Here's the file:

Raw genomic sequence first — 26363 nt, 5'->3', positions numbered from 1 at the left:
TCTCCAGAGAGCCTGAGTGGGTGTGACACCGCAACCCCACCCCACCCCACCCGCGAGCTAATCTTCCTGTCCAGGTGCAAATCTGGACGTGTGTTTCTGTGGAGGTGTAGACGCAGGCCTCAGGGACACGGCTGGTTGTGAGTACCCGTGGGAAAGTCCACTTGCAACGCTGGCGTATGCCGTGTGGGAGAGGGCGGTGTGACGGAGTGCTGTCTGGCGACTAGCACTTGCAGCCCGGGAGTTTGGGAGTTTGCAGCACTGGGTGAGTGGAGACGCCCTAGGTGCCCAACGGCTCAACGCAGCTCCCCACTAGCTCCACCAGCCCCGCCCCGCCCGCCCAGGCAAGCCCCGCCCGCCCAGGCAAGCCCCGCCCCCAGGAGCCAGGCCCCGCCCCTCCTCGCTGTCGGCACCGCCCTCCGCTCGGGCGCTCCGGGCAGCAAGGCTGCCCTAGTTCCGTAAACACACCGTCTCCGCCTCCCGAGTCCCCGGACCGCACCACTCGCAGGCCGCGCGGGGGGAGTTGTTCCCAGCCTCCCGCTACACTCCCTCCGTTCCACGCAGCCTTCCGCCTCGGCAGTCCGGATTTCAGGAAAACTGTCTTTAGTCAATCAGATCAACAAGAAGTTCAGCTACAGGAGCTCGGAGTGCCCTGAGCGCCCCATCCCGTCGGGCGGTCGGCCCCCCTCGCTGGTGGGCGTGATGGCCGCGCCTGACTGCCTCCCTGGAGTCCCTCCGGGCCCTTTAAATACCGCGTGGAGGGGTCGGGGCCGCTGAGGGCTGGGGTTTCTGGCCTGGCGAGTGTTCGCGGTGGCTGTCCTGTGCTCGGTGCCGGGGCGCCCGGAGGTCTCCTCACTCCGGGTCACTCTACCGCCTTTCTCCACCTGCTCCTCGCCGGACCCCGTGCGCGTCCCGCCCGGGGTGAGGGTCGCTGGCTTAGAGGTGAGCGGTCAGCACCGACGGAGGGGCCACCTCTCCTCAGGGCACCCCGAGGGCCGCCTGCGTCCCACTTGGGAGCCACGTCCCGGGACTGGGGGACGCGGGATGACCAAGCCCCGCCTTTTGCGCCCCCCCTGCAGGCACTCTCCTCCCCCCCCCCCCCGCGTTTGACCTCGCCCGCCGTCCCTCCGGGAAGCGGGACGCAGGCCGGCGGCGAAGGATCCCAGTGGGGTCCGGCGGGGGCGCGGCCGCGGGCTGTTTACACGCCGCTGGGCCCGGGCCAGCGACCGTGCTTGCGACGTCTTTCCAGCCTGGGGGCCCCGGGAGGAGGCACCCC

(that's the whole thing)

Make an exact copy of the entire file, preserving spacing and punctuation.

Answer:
Raw genomic sequence first — 26363 nt, 5'->3', positions numbered from 1 at the left:
TCTCCAGAGAGCCTGAGTGGGTGTGACACCGCAACCCCACCCCACCCCACCCGCGAGCTAATCTTCCTGTCCAGGTGCAAATCTGGACGTGTGTTTCTGTGGAGGTGTAGACGCAGGCCTCAGGGACACGGCTGGTTGTGAGTACCCGTGGGAAAGTCCACTTGCAACGCTGGCGTATGCCGTGTGGGAGAGGGCGGTGTGACGGAGTGCTGTCTGGCGACTAGCACTTGCAGCCCGGGAGTTTGGGAGTTTGCAGCACTGGGTGAGTGGAGACGCCCTAGGTGCCCAACGGCTCAACGCAGCTCCCCACTAGCTCCACCAGCCCCGCCCCGCCCGCCCAGGCAAGCCCCGCCCGCCCAGGCAAGCCCCGCCCCCAGGAGCCAGGCCCCGCCCCTCCTCGCTGTCGGCACCGCCCTCCGCTCGGGCGCTCCGGGCAGCAAGGCTGCCCTAGTTCCGTAAACACACCGTCTCCGCCTCCCGAGTCCCCGGACCGCACCACTCGCAGGCCGCGCGGGGGGAGTTGTTCCCAGCCTCCCGCTACACTCCCTCCGTTCCACGCAGCCTTCCGCCTCGGCAGTCCGGATTTCAGGAAAACTGTCTTTAGTCAATCAGATCAACAAGAAGTTCAGCTACAGGAGCTCGGAGTGCCCTGAGCGCCCCATCCCGTCGGGCGGTCGGCCCCCCTCGCTGGTGGGCGTGATGGCCGCGCCTGACTGCCTCCCTGGAGTCCCTCCGGGCCCTTTAAATACCGCGTGGAGGGGTCGGGGCCGCTGAGGGCTGGGGTTTCTGGCCTGGCGAGTGTTCGCGGTGGCTGTCCTGTGCTCGGTGCCGGGGCGCCCGGAGGTCTCCTCACTCCGGGTCACTCTACCGCCTTTCTCCACCTGCTCCTCGCCGGACCCCGTGCGCGTCCCGCCCGGGGTGAGGGTCGCTGGCTTAGAGGTGAGCGGTCAGCACCGACGGAGGGGCCACCTCTCCTCAGGGCACCCCGAGGGCCGCCTGCGTCCCACTTGGGAGCCACGTCCCGGGACTGGGGGACGCGGGATGACCAAGCCCCGCCTTTTGCGCCCCCCCTGCAGGCACTCTCCTCCCCCCCCCCCCCGCGTTTGACCTCGCCCGCCGTCCCTCCGGGAAGCGGGACGCAGGCCGGCGGCGAAGGATCCCAGTGGGGTCCGGCGGGGGCGCGGCCGCGGGCTGTTTACACGCCGCTGGGCCCGGGCCAGCGACCGTGCTTGCGACGTCTTTCCAGCCTGGGGGCCCCGGGAGGAGGCACCCC